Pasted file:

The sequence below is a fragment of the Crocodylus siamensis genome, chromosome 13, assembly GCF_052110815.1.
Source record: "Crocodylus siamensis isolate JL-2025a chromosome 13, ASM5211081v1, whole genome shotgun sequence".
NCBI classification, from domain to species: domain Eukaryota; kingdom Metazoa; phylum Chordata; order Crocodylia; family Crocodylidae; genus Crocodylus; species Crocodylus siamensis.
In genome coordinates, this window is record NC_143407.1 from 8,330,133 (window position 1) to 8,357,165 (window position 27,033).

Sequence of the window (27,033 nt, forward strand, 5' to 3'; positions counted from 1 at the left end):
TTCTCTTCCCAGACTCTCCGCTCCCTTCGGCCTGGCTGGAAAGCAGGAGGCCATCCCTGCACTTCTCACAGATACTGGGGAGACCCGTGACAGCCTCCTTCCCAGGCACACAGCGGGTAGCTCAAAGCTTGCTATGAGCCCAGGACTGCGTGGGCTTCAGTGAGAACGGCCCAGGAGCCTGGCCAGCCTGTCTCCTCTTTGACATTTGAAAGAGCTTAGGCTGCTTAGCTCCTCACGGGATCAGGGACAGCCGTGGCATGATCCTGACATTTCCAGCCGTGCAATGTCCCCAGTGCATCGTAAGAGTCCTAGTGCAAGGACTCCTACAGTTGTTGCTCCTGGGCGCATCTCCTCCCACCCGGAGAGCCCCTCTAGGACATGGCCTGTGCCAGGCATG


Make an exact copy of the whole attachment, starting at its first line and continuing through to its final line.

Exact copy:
The sequence below is a fragment of the Crocodylus siamensis genome, chromosome 13, assembly GCF_052110815.1.
Source record: "Crocodylus siamensis isolate JL-2025a chromosome 13, ASM5211081v1, whole genome shotgun sequence".
NCBI classification, from domain to species: domain Eukaryota; kingdom Metazoa; phylum Chordata; order Crocodylia; family Crocodylidae; genus Crocodylus; species Crocodylus siamensis.
In genome coordinates, this window is record NC_143407.1 from 8,330,133 (window position 1) to 8,357,165 (window position 27,033).

Sequence of the window (27,033 nt, forward strand, 5' to 3'; positions counted from 1 at the left end):
TTCTCTTCCCAGACTCTCCGCTCCCTTCGGCCTGGCTGGAAAGCAGGAGGCCATCCCTGCACTTCTCACAGATACTGGGGAGACCCGTGACAGCCTCCTTCCCAGGCACACAGCGGGTAGCTCAAAGCTTGCTATGAGCCCAGGACTGCGTGGGCTTCAGTGAGAACGGCCCAGGAGCCTGGCCAGCCTGTCTCCTCTTTGACATTTGAAAGAGCTTAGGCTGCTTAGCTCCTCACGGGATCAGGGACAGCCGTGGCATGATCCTGACATTTCCAGCCGTGCAATGTCCCCAGTGCATCGTAAGAGTCCTAGTGCAAGGACTCCTACAGTTGTTGCTCCTGGGCGCATCTCCTCCCACCCGGAGAGCCCCTCTAGGACATGGCCTGTGCCAGGCATG